Monday, February 25, 2013

How to Prevent and Treat Macular Degeneration

Reposted from Dr. Whitaker

by Dr. Julian Whitaker
Filed Under:Vision Health
Last Reviewed 02/25/2013
As its name suggests, macular degeneration is a degenerative condition of the macula, the area of the retina responsible for central vision. In some people, it is caused by excessive blood vessel growth and fluid leakage in the retina. This “wet” form, which is often treated with lasers or drugs to retard the growth of the abnormal vessels, is responsible for most macular degeneration–related blindness.
But the majority of people afflicted with macular degeneration have the “dry” type, which is marked by buildup of metabolic waste products in the macula. These lesions interfere with blood flow to the macula and impair function of light-sensitive cells. Dry macular degeneration progresses more slowly and results in less severe vision loss, although over time it can also cause significant impairment. Conventional medicine considers dry macular degeneration to be “untreatable,” but this just isn’t true.
Here is the protocol I recommend for preventing and treating macular degeneration.
  1. Eat plenty of leafy greens. Population studies reveal that people who eat an abundance of leafy greens have a reduced risk of macular degeneration. That’s because these vegetables are excellent sources of lutein and zeaxanthin—carotenoids that protect the retina by absorbing harmful wavelengths of light and scavenging free radicals. In one study, individuals who ate the most spinach, kale, collards, and other leafy greens had a 43 percent lower risk of developing macular degeneration compared with those who ate the least.
  2. Have fish a few times a week. Omega-3 fatty acids in oily fish have also been shown to protect the retina. Australian researchers followed 2,335 people age 49 or older for five years and found that eating fish once a week lowered risk of early macular degeneration by 40 percent; three weekly servings lowered risk of advanced macular degeneration by 75 percent.
  3. Energize with low-glycemic, healthy carbohydrates. Researchers from Tufts University School of Medicine found that women who ate a high-glycemic diet were more likely to develop early macular degeneration than those who ate more low-glycemic foods.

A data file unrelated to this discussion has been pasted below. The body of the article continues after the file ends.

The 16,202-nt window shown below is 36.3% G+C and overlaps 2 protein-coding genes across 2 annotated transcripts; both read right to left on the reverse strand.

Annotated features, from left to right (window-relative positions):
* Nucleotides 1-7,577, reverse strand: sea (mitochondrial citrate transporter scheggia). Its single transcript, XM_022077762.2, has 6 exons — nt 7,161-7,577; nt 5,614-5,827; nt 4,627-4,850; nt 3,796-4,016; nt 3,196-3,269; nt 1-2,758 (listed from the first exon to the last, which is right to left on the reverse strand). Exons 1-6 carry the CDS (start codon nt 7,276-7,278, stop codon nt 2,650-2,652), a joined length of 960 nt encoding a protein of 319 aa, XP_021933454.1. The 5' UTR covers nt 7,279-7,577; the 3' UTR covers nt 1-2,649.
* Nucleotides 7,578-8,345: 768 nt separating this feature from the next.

4. Supplement with antioxidants and a broad range of phytonutrients. The 10-year Age-Related Eye Disease Study proved that high doses of antioxidants (vitamins C and E, beta-carotene, and zinc) significantly reduced the risk of advanced macular degeneration and vision loss in patients with early-stage disease. And additional research has highlighted the benefits of a broad range of phytonutrients, including lutein and zeaxanthin. Another study found that postmenopausal women with high vitamin D levels are at significantly reduced risk of macular degeneration.

    Suggested daily doses of eye-nourishing nutrients are 1,000 mg of vitamin C, 400 IU of vitamin E, 15,000 IU of beta-carotene, 50–80 mg of zinc, 15 mg of lutein, and 2 mg of zeaxanthin. You may need to combine a potent multivitamin with a vision-targeted formula to achieve these levels.
  5. Consider a course of hyperbaric oxygen therapy (HBOT). HBOT involves breathing 100 percent oxygen in a pressurized environment. It works on two fronts to regenerate damaged tissues: It saturates the cells with oxygen, and it mobilizes stem cells, which can be transformed into a broad range of cell types. HBOT’s effects on macular degeneration can be dramatic. In one small study, the visual acuity of three patients treated with HBOT doubled, and a fourth patient’s nearly quadrupled.
Some age-related vision changes are to be expected. Virtually all of us will require reading glasses at some point in our lives. Macular degeneration, however, is not inevitable. It’s never too early to be proactive about your vision, especially if you are female, Caucasian, have light-colored eyes, smoke, are obese, or have a family history of macular degeneration, all of which place you at increased risk.
Take a hard look at your diet and make appropriate changes, start on a nutritional supplement program geared toward eye health, and you’ll be well on your way toward a lifetime of better vision.
Now it’s your turn: Do you take supplements targeted at vision health?

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